nLab completely distributive lattice




A completely distributive lattice is a complete lattice LL in which arbitrary joins and arbitrary meets distribute over each other.

More formally: given a complete lattice LL and functions p:JIp: J \to I and f:JLf: J \to L, we have

iI jp 1(i)f(j) sectionss:IJ iIf(s(i))\bigwedge_{i \in I} \bigvee_{j \in p^{-1}(i)} f(j) \geq \bigvee_{sections\; s: I \to J} \bigwedge_{i \in I} f(s(i))

where “section” means section of pp. Complete distributivity states that this inequality is an equality, for all f,pf, p. The same statement then holds upon switching \bigwedge and \bigvee, i.e., complete distributivity is a self-dual property.


Algebraic lattices


The category of Alexandroff locales is equivalent to that of completely distributive algebraic lattices.

This appears as remark 4.3 in (Caramello 2011).

Completely distributive Boolean algebras


A complete totally ordered poset is completely distributive.


(Note: this uses the axiom of choice.) Suppose we had a strict inequality

iI jp 1(i)f(j)> sectionss:IJ iIf(s(i)).\bigwedge_{i \in I} \bigvee_{j \in p^{-1}(i)} f(j) \gt \bigvee_{sections\; s: I \to J} \bigwedge_{i \in I} f(s(i)).

Denote the left side by xx and the right by yy. Either there is no element zz strictly between xx and yy, or there is. In the former case, we have for each ii that jp 1(i)f(j)x\bigvee_{j \in p^{-1}(i)} f(j) \geq x, and so (using trichotomy) we have f(j)>yf(j) \gt y for some jp 1(i)j \in p^{-1}(i). Choosing such a jj for each ii, we obtain a section ss with f(s(i))>yf(s(i)) \gt y for all yy, whence f(s(i))xf(s(i)) \geq x for this case, so that sectionss:IJ iIf(s(i))x>y\bigvee_{sections\; s: I \to J} \bigwedge_{i \in I} f(s(i)) \geq x \gt y, contradiction. If there is zz with x>z>yx \gt z \gt y, we argue similarly to obtain a section ss with f(s(i))>zf(s(i)) \gt z for all ii, whence iIf(s(i))z\bigwedge_{i \in I} f(s(i)) \geq z, and we obtain a contradiction as before with zz replacing xx.


A complete Boolean algebra BB is completely distributive iff it is atomic (a CABA), i.e., is a power set as a Boolean algebra.


For a complete atomic Boolean algebra BB, it is classical that the canonical map BP(atoms(B))B \to P(atoms(B)), sending each bBb \in B to the set of atoms below it, is an isomorphism. Such power sets are products of copies of 2={01}\mathbf{2} = \{0 \leq 1\}, which is completely distributive by the lemma, and products of completely distributive lattices are completely distributive.

In the other direction, suppose BB is completely distributive. Take p=π 2:2×BBp = \pi_2: \mathbf{2} \times B \to B, and α:2×BB\alpha: \mathbf{2} \times B \to B by α(0,b)¬b\alpha(0, b) \coloneqq \neg b and α(1,b)b\alpha(1, b) \coloneqq b. Sections of pp correspond to functions g:B2g: B \to \mathbf{2}, and so complete distributivity gives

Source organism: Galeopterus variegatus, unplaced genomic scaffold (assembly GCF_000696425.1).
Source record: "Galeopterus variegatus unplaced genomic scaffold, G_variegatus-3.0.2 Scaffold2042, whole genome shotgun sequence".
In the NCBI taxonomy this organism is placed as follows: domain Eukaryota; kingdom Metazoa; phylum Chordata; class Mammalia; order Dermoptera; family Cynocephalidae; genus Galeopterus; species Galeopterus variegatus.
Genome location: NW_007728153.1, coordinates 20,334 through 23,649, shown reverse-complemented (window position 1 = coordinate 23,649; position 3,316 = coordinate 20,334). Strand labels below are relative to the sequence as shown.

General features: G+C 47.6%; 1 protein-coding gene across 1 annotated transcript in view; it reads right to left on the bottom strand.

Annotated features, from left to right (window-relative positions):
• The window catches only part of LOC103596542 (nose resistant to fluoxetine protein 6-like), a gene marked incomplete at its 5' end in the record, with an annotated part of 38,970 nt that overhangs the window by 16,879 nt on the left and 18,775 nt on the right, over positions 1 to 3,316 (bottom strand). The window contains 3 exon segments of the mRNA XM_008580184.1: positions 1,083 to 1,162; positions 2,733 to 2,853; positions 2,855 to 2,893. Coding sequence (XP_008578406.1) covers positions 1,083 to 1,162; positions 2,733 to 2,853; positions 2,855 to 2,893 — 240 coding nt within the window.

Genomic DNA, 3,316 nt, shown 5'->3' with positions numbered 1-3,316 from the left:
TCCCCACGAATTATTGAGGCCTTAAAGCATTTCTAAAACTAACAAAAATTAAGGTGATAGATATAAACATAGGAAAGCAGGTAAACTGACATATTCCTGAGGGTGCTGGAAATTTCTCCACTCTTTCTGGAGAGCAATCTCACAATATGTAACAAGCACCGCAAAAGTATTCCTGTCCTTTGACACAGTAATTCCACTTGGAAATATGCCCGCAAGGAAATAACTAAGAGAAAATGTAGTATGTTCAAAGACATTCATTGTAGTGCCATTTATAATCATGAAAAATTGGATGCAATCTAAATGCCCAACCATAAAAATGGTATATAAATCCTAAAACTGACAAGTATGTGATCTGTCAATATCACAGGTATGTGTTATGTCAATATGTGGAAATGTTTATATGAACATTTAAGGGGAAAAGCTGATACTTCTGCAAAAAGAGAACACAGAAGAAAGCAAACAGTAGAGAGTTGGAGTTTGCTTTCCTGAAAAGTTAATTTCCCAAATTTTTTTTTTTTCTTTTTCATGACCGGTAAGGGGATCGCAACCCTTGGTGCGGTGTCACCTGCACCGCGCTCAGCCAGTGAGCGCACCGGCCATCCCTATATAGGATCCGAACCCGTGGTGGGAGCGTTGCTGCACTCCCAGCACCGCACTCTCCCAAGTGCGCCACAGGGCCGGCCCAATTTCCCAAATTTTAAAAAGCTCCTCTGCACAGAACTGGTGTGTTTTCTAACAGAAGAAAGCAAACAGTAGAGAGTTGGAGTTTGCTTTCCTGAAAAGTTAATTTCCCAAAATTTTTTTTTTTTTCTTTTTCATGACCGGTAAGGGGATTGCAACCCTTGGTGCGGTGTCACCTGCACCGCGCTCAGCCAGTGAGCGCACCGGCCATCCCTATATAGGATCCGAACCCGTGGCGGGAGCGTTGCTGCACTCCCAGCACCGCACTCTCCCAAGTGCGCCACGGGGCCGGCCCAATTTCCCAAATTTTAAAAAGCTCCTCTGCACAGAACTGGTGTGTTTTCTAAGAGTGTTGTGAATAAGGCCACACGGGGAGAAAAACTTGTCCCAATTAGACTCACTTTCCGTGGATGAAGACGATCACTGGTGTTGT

1= bB(b¬b)= g:B2 bBα(g(b),b).1 = \bigwedge_{b \in B} (b \vee \neg b) = \bigvee_{g: B \to \mathbf{2}} \bigwedge_{b \in B} \alpha(g(b), b).

Write a(g)a(g) as abbreviation for bBα(g(b),b)\bigwedge_{b \in B} \alpha(g(b), b), we have

b=b1=b g:B2a(g)= g:B2ba(g)b = b \wedge 1 = b \wedge \bigvee_{g: B \to \mathbf{2}} a(g) = \bigvee_{g: B \to \mathbf{2}} b \wedge a(g)

so ba(g)0b \wedge a(g) \neq 0 for some gg if b0b \neq 0. Notice that ba(g)0b \wedge a(g) \neq 0 implies g(b)=1g(b) = 1, from which we infer two things:

  • Whenever ba(g)b \leq a(g) with b0b \neq 0, then a(g)α(g(b),b)=α(1,b)=ba(g) \leq \alpha(g(b), b) = \alpha(1, b) = b; therefore a(g)a(g) is an atom whenever a(g)0a(g) \neq 0;

  • Provided that ba(g)0b \wedge a(g) \neq 0, the preceding point gives that a(g)a(g) is an atom below ba(g)bb \wedge a(g) \leq b.

The last point shows every element bb has an atom a(g)a(g) below it, so that BB is atomic, as was to be shown.

Constructive complete distributivity

A complete lattice AA is called constructively completely distributive (CCD) if the join-assigning morphism DAAD A \to A has a left adjoint, with DAD A the poset of downsets.

Constructive complete distributivity is equivalent to complete distributivity if and only if the axiom of choice holds (Wood&Fawcett (1990)).

Constructively completely distributive lattices are an example of continuous algebras for a lax-idempotent 2-monad.


Completely distributive lattices correspond to tight Galois connections (Raney 1953). This generalizes to a correspondence between totally distributive toposes and essential localizations (Lucyshyn-Wright 2011).

CCD lattices are precisely the nuclear objects in the category of complete lattices.

The (bi-) category ℭℭ𝔇\mathfrak{CCD} with CCD lattices and sup-preserving maps is the idempotent splitting of the (bi-) category of relations ℜ𝔢𝔩\mathfrak{Rel}. This plays an important role in domain-theoretical approaches to the semantics of linear logic.


  • Barry Fawcett, Richard J. Wood, Constructive complete distributivity I , Math. Proc. Camb. Phil. Soc. 107 (1990) 81-89 [doi:10.1017/S0305004100068377]

  • R. Guitart, J. Riguet, Enveloppe Karoubienne de Catégories de Kleisli , Cah. Top. Geom. Diff. Cat. XXXIII no.3 (1992) pp.261-266. (pdf)

  • R. Lucyshyn-Wright, Totally Distributive Toposes , arXiv.1108.4032 (2011). (pdf)

  • G. N. Raney, Tight Galois Connections and Complete Distributivity , Trans.Amer.Math.Soc 97 (1960) pp.418-426. (pdf)

  • R. Rosebrugh, R. J. Wood, Constructive complete distributivity IV , App. Cat. Struc. 2 (1994) pp.119-144. (preprint)

  • I. Stubbe, Towards “Dynamic Domains”: Totally Continuous Complete Q-Categories , Theo. Comp. Sci. 373 no.1-2 (2007) pp.142-160.

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